Princess Anne and Prince Edward pay tribute to father Prince Philip

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Princess Anne and Prince Edward have paid heartfelt tribute to late father Prince Philip in aired interviews after his death on Friday – with Princess Anne saying “life will be completely different” without him.

“Having someone you confide in and smile about things that you might not be able to in public – being able to share that is extremely important,” Prince Edward, 57, added of their father at the talks. discussions with ITV.

In the pre-recorded segments, which were due to be broadcast on the death of the Royal Patriarch, Princess Anne, 70, reflected on her father’s life as a young man and his legacy.

“Without it, life will be completely different,” she says. “But from a society’s point of view, he’s been able to keep pace with technological change that has such an impact… but above all, it’s not about technology, it’s about people.

Prince Philip with his daughter Princess Anne circa 1980.
Prince Philip with his daughter Princess Anne circa 1980.
Serge Lemoine / Getty Images

Edward praised his father’s unwavering commitment to their mother, Queen Elizabeth II, 94.

“My parents have been such a tremendous support to each other during all these years and all these events and all these tours and events abroad,” he said.

Prince Edward and Prince Phillip together on National Day of Remembrance in 2015.
Prince Edward and Prince Phillip together on National Day of Remembrance in 2015.
Anwar Hussein / Getty Images

Prince Philip, known as the Duke of Edinburgh, “passed away peacefully” on Friday morning at the age of 99, the royal family said. He had been married to the Queen for 73 years.

Princess Anne also spoke about his ‘nomadic’ upbringing, as well as the hardships he faced growing up with parents with mental health issues.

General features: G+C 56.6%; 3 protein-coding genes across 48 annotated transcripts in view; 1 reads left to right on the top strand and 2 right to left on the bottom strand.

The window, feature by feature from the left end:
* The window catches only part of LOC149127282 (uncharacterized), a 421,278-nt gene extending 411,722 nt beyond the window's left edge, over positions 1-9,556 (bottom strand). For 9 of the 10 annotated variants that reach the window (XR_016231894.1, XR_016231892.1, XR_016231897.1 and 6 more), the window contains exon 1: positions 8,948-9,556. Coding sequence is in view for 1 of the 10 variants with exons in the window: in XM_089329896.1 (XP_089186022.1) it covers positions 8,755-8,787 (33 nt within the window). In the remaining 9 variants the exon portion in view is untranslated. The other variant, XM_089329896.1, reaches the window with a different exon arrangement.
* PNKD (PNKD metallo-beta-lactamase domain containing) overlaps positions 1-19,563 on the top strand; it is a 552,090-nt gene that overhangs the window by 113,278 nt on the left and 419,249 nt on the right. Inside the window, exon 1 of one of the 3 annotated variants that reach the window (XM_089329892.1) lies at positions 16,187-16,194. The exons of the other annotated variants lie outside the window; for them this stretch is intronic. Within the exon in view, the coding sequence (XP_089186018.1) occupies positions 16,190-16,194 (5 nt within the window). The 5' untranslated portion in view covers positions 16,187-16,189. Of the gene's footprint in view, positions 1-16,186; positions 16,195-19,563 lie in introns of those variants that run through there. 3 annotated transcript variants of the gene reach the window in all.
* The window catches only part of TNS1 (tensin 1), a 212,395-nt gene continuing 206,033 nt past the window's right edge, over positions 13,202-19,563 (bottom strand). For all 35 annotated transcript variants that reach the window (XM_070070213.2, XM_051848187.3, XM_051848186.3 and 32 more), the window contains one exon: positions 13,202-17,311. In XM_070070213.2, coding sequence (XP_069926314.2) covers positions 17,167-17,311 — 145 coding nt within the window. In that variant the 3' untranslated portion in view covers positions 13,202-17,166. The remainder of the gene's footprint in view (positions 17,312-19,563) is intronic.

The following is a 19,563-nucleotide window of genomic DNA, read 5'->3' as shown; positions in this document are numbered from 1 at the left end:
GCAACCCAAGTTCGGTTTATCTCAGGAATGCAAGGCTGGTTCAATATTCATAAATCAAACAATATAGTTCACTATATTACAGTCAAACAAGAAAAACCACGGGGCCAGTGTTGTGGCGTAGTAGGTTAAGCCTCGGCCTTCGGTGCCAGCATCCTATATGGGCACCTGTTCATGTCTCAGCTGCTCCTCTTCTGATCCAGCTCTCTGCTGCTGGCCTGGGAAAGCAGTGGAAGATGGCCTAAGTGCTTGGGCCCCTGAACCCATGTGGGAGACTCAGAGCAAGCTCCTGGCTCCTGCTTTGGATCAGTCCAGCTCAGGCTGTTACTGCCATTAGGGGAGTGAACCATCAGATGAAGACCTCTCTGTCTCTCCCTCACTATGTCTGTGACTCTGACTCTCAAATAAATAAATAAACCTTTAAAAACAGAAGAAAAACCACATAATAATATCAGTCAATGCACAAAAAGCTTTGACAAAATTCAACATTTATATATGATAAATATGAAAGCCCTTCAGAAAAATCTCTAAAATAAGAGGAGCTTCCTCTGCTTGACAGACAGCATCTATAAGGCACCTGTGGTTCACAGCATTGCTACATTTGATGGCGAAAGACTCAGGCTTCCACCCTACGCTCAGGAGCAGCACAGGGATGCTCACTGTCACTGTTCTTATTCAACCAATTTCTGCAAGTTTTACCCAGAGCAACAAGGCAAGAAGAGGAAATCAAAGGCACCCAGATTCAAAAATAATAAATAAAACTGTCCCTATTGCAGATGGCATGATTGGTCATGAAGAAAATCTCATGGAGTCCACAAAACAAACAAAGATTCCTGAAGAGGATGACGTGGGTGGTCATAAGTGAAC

“He was practically a refugee at this point because he literally had nowhere to go,” she said of her father.

Princess Anne took part in the badminton events in 1971.
Princess Anne took part in the badminton events in 1971.
Harry Dempster / Daily Express / Getty Images

He eventually attended Gordonstoun School in Moray, Scotland, which had a positive ‘impact’ on him as a youth, the princess said.

But Prince Philip believed the most important learning came outside the classroom, she said.

“He believed there were things outside [of school] that were needed to help you develop as an individual, which capitalized on your strengths, and if it wasn’t academic, there were other things that would be your strength, ”she said. declared.

Prince Edward also congratulated his father on launching the Duke of Edinburgh’s Prize, a youth program he founded in 1956.

“My father involved Lord Hunt to help shape his deployment, and of course that was one of his geniuses, being able to find the right people to take matters into their own hands and shape them,” he said. declared.

Queen Elizabeth II and Prince Phillip with their children at Frogmore Estate in 1968.
Queen Elizabeth II and Prince Phillip with their children at Frogmore Estate in 1968.
Images PA / Sipa United States

Prince Philip is said to be buried at Windsor Castle ahead of his funeral in St George’s Chapel later this month.

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